Congenital Talipes Equinovarus or Clubfoot – Causes and Treatment

Congenital Talipes Equinovarus or Clubfoot - Causes and Treatment

Esha was very happy. Finally, she was going to have a complete family. Her doctor had given her the best possible news. But all of a sudden Harish’s face turned pale. He didn’t understand what the doctor was trying to say. The doctor mentioned club foot. Harish asked, “What is club foot?”

Most of you might be aware of the term congenital talipes equinovarus (CTEV), but still, there are many people who are not aware of this term. Generally, it is known as clubfoot. Clubfoot is a condition in which a baby’s foot seems twisted or is rotated in an inward direction. It is difficult to say why this condition happens, but if it is ignored, it may worsen in the long run. However, if proper care is taken and in time, then it can be treated. Clubfoot (CTEV) is a condition which is observed in a child since birth and can be seen even later in life. It can be primary or secondary.

What is Clubfoot?

CTEV is a condition where a baby’s foot is rotated inward and can appear as if it is upside down.

Causes of Clubfoot

1. Primary Clubfoot

  • The cause of primary clubfoot is unknown, but theoretically, it has been said that if due to any reason the intrauterine pressure increases and forces the baby’s foot against the wall of the uterus in the above-mentioned position, this condition might develop.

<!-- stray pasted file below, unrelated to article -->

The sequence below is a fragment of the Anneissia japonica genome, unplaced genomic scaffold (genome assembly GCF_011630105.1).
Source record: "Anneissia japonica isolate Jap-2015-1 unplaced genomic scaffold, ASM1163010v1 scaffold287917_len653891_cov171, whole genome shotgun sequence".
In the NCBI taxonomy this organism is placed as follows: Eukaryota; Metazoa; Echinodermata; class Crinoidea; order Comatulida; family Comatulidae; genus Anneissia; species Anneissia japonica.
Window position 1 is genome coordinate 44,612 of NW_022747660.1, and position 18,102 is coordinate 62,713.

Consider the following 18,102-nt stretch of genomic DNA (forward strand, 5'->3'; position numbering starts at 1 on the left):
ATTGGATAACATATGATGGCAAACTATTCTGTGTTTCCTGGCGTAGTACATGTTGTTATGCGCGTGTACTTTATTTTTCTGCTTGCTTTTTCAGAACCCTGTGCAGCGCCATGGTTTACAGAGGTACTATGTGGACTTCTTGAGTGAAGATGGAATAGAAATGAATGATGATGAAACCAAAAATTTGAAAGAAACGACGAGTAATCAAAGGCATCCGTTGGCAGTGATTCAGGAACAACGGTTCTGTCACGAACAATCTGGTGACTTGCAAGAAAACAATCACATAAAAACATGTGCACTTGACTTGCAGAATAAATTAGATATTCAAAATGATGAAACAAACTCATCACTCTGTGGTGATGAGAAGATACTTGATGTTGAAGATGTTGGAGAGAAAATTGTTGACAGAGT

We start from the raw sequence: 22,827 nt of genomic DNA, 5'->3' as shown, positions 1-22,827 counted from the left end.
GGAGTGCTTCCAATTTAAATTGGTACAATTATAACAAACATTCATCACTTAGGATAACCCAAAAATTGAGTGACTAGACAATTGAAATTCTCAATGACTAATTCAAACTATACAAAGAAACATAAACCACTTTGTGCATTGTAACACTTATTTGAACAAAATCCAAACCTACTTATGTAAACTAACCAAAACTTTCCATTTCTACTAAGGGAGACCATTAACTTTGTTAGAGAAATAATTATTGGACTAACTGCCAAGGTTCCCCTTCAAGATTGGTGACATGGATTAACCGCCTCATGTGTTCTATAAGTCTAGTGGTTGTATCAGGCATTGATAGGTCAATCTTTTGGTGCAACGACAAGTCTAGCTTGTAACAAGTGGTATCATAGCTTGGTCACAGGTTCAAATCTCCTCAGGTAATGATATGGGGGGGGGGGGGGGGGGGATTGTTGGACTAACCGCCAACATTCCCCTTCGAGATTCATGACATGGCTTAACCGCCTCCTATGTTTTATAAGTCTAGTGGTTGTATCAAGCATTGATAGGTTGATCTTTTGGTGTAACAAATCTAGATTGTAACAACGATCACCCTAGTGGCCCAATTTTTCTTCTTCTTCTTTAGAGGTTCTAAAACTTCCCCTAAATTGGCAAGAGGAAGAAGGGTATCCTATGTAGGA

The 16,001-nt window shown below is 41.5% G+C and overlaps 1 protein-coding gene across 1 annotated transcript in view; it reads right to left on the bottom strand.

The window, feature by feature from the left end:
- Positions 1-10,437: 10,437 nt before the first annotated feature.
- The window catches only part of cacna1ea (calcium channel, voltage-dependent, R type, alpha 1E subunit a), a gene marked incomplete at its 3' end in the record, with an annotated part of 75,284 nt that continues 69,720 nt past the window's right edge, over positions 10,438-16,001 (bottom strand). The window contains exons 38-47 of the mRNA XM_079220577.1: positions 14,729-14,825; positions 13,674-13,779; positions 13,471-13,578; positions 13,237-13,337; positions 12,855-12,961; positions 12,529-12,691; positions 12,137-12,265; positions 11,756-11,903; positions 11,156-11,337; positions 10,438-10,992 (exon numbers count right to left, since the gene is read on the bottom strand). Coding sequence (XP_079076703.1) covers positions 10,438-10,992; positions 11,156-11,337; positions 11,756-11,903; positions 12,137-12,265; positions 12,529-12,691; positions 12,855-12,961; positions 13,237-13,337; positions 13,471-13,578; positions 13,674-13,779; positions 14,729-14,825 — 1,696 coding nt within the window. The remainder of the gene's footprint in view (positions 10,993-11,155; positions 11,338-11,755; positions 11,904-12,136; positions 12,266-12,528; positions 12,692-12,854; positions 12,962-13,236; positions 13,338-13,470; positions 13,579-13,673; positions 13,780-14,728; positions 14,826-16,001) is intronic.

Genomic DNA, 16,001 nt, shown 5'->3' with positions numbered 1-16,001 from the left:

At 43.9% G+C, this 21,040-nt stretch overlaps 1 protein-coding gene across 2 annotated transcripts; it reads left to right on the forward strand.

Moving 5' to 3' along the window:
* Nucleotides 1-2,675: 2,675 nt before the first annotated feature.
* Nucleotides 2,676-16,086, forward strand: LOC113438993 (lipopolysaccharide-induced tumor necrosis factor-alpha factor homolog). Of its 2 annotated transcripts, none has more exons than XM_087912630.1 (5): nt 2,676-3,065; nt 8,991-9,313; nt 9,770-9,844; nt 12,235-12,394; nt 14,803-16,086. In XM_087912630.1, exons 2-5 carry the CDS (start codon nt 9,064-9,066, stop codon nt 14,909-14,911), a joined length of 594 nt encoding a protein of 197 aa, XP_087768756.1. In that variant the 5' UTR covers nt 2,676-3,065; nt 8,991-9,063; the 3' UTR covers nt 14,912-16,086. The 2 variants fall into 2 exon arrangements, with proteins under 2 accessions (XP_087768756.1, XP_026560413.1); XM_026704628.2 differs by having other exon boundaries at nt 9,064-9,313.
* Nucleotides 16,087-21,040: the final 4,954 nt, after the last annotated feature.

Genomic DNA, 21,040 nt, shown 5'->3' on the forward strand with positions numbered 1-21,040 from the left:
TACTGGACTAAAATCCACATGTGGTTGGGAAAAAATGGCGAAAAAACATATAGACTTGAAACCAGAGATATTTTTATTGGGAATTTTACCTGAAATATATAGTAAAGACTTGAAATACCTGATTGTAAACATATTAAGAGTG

• A baby may have a clubfoot because of the genes.
  • If the blood supply to calf muscle is not enough within the uterus, then the baby might have this condition.

2. Secondary Clubfoot

  • When the downward and inward muscles of the foot become stronger than upward and outward muscles, in case of the paralytic condition, this condition develops.
  • When the muscles don’t develop the way they should.

Treatment

1. Operative:

Operative treatment is provided to a child who is above 1 or 2 years of age. If your child’s condition is severe, then the doctor will decide the course of treatment.

2. Non-operative:

  • If a child is above 1 month, the surgeon might manipulate the foot after giving sedation and try to change the position of corrected position with the help of strapping or plaster cast.
  • A medical practitioner will teach the mother to correct the foot after every feed. Mother is asked to manipulate the foot by firstly doing the ankle upward (in a way the tip of the great toe faces the ceiling) than outward (sole of foot face outside i.e away from the other foot).

Maintenance

Once the baby’s foot is normal, here is how you can make sure it remains that way itself:

  • Try the CTEV Splint
  • Try the Denis-Browne Splint
  • Get CTEV Shoes

So this was everything about clubfoot. I hope this information will help you.

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